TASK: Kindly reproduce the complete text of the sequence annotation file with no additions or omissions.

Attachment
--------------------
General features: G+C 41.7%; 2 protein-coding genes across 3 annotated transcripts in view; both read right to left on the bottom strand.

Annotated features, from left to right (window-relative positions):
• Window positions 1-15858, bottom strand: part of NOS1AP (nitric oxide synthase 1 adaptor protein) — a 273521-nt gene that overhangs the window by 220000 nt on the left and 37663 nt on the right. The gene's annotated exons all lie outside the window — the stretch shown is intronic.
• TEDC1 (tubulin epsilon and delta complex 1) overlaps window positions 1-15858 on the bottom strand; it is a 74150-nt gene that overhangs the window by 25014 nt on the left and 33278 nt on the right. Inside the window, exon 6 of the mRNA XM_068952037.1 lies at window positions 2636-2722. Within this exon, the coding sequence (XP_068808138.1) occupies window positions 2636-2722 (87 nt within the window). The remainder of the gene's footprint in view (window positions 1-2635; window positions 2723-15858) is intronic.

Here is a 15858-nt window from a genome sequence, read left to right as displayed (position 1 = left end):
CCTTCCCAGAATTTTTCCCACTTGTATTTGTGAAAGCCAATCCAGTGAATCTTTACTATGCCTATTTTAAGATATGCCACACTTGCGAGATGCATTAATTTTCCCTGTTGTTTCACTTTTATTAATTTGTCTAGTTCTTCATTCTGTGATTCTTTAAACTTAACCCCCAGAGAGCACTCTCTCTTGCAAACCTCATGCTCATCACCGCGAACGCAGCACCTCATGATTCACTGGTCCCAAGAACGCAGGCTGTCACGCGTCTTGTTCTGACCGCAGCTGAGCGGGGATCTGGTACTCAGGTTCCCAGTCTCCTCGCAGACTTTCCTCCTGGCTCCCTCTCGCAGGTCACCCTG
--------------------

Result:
General features: G+C 41.7%; 2 protein-coding genes across 3 annotated transcripts in view; both read right to left on the bottom strand.

Annotated features, from left to right (window-relative positions):
• Window positions 1-15858, bottom strand: part of NOS1AP (nitric oxide synthase 1 adaptor protein) — a 273521-nt gene that overhangs the window by 220000 nt on the left and 37663 nt on the right. The gene's annotated exons all lie outside the window — the stretch shown is intronic.
• TEDC1 (tubulin epsilon and delta complex 1) overlaps window positions 1-15858 on the bottom strand; it is a 74150-nt gene that overhangs the window by 25014 nt on the left and 33278 nt on the right. Inside the window, exon 6 of the mRNA XM_068952037.1 lies at window positions 2636-2722. Within this exon, the coding sequence (XP_068808138.1) occupies window positions 2636-2722 (87 nt within the window). The remainder of the gene's footprint in view (window positions 1-2635; window positions 2723-15858) is intronic.

Here is a 15858-nt window from a genome sequence, read left to right as displayed (position 1 = left end):
CCTTCCCAGAATTTTTCCCACTTGTATTTGTGAAAGCCAATCCAGTGAATCTTTACTATGCCTATTTTAAGATATGCCACACTTGCGAGATGCATTAATTTTCCCTGTTGTTTCACTTTTATTAATTTGTCTAGTTCTTCATTCTGTGATTCTTTAAACTTAACCCCCAGAGAGCACTCTCTCTTGCAAACCTCATGCTCATCACCGCGAACGCAGCACCTCATGATTCACTGGTCCCAAGAACGCAGGCTGTCACGCGTCTTGTTCTGACCGCAGCTGAGCGGGGATCTGGTACTCAGGTTCCCAGTCTCCTCGCAGACTTTCCTCCTGGCTCCCTCTCGCAGGTCACCCTG